When Shelby and Miles are brawling across the street from the Miles home, among the scattered groceries one can clearly see a loaf of Wonder Bread Classic. Classics are intended for nostalgia appeal, something from the old days-- but this IS the old days! Wonder Bread was just Wonder Bread in the 60s, and wasn't labeled 'Classic' until the 21st century.
In the scene where Ken Miles is calling his wife from Le Mans, it is daylight both in France and in Los Angeles, where his family lives. There is a nine hour difference, so it should be night in Los Angeles.
It's obvious the airport used in the film was the Ontario international airport. The LAX buildings were CGI. The hangers they used are at the west end of of Ontario and the terminal and control tower are also seen. The 727 used has been sitting at the old terminal for years and used in other movies.
The Ferrari pits at Le Mans are shown as being next to the Ford pits. In fact the pits at Le Mans were allocated in numerical order of the cars. The Fords ran numbers 1 to 8 and their pits were at the start of the pit block. The Ferraris ran numbers in the 20s and were located much further up the pit block.
The car with which Miles crashes fatally is depicted as a Ford GT40 Mk II, instead of the aerodynamically differently shaped Ford J-Car. The actual crash didn't happen in a turn, but at the end of a long straight. The J-Car design evolved into the Ford GT40 Mk IV, which is also wrongly depicted as having a shape resembling the GT40 much more than it did in real life.
It is noted that Shelby was the first American to have won Le Mans. He won the race in an Aston Martin, but Phil Hill, an even more celebrated American sports car and F1 driver, had won Me Mans the previous year -in a Ferrari.
Carroll Shelby tosses a conventional lug nut into the Ferrari pit to cause confusion among the crew. But the actual Ferrari 330 P uses one central "knock off" nut per wheel. These are tightened and loosened with a lead hammer, as shown when the GT40 pits.
In selling Ken Miles as a driver, Carroll Shelby says that Miles drove a tank from the beaches of D-Day to Berlin. The first part is true, but the second is not. The British Army never reached Berlin since the Red Army got there first.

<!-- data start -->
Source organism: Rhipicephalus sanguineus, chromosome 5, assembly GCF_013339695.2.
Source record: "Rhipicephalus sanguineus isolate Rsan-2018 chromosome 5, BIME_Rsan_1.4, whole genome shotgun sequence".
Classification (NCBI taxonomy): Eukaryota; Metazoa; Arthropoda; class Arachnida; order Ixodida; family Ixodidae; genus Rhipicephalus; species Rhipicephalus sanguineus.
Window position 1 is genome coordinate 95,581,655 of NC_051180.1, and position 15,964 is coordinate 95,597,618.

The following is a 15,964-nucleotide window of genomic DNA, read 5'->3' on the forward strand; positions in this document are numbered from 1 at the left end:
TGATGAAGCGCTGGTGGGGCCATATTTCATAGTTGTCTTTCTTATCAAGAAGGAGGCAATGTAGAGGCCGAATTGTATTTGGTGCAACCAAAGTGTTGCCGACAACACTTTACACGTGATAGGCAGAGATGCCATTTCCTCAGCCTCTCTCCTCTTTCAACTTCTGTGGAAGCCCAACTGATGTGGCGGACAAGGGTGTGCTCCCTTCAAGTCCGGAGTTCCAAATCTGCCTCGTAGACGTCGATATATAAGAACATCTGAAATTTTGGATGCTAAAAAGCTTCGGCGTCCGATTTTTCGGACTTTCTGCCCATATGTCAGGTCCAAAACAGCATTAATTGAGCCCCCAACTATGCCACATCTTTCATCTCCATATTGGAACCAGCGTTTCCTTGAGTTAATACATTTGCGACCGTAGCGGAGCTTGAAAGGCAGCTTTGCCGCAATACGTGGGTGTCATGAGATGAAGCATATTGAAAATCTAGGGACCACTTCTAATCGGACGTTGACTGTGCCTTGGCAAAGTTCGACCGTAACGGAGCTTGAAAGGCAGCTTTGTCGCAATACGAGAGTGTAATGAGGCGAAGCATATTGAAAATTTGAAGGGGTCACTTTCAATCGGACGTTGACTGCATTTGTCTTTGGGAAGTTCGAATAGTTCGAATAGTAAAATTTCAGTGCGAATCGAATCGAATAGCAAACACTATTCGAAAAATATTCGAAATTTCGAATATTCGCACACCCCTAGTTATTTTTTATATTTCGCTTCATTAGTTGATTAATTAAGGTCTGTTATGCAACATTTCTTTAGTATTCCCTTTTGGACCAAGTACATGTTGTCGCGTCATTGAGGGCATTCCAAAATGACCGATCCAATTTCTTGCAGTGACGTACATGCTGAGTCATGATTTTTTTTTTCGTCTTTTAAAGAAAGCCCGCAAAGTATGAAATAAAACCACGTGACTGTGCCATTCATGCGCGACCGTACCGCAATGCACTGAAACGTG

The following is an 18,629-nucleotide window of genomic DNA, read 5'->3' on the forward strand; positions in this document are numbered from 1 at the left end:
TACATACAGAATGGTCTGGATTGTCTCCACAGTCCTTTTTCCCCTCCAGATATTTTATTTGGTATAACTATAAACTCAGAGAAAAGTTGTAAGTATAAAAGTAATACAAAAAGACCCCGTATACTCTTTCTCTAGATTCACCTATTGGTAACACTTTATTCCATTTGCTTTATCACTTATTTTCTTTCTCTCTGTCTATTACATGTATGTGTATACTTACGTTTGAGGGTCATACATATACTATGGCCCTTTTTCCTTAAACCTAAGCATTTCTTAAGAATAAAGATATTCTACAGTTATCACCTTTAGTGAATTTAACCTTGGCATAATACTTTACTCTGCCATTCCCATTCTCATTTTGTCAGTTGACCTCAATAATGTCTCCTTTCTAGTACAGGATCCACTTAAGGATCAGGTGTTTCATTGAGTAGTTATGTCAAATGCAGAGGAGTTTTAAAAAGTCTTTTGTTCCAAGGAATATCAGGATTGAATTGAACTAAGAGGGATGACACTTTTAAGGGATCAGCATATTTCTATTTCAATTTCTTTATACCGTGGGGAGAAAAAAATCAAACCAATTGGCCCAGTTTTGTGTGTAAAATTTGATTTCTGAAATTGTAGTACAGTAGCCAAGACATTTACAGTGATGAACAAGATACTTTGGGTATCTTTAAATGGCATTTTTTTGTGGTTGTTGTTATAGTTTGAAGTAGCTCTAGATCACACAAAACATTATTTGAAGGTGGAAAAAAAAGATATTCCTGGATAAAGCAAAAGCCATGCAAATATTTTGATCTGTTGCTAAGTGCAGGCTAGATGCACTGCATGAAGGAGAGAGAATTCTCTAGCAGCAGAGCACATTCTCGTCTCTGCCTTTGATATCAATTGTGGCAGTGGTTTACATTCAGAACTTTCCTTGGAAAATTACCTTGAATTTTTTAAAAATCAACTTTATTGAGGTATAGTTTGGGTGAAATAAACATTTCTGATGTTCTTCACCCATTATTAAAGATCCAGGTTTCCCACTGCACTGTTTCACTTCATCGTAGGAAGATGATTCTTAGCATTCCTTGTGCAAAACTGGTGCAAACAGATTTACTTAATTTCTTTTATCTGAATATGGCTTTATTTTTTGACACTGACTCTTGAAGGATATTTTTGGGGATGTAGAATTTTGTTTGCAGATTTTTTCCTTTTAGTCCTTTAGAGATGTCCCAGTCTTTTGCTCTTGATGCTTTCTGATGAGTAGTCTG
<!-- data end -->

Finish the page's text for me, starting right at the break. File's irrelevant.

A Shelby GT 350 Mustang is shown (side view) in the airplane hangar in a Ford color called 'Dynasty Green' ('65) or Timberline Green ('66). Neither of which was offered on Shelby GT 350's. Only one green was offered by Shelby in 1966, it was a dark green, called "Ivy Green".
In the first race; the Corvette Coupe shown features a 427 Big Block Hood (scoop) which was not offered on Corvette Stingray's until 1967.
The Cobra trunk seen during the race sequence, formally mangled by Miles, is no longer damaged. There would have been insufficient time to repair or replace.
Christian Bale and his woes accents are great. Some of the Midlands expressions may fox some audiences. "All around the Wrekin" means doing something the long way around. The Wrekin is a stand alone hill outside the town of Shrewsbury about 45miles west of Birmingham. Its a common Midlands expression.
The movie shows Ken Miles had already won 24 hours of Daytona and Shelby mentions that he also won the 12 Hours of Sebring. Miles was denied the unique achievement of winning Sebring, Daytona, and Le Mans in the same year. Since the McLaren/Amon #2 car had started some 20 yards behind the Miles/Hulme #1 Car, it had traveled a further distance, and Bruce McLaren and Chris Amon were declared the winners.
Dialog in the film between Shelby and Miles leads us to believe that Shelby didn't know why the GT40 had that name. That is absurd as Shelby was involved in the development of the car and well aware that the windshield height limitation was 40 inches.
The original chassis were made by Lola who sold them to Ford. Ultimately Loia of Bromley under Eric Broadley made the T70 mid engine racer on similar principles. The name Lola is never mentioned but Peter Miles (Ken's son) has a plastic kit box on his shelf to make a Lola T70. In homage presumably.
The goof item below may give away important plot points.
The end credit claims the GT40 was the only American built car to win Le Mans, a fact widely claimed by enthusiasts, when in fact, only the 1967 winner, the Mk IV, was built in the United States whereas all others was built in Slough, England.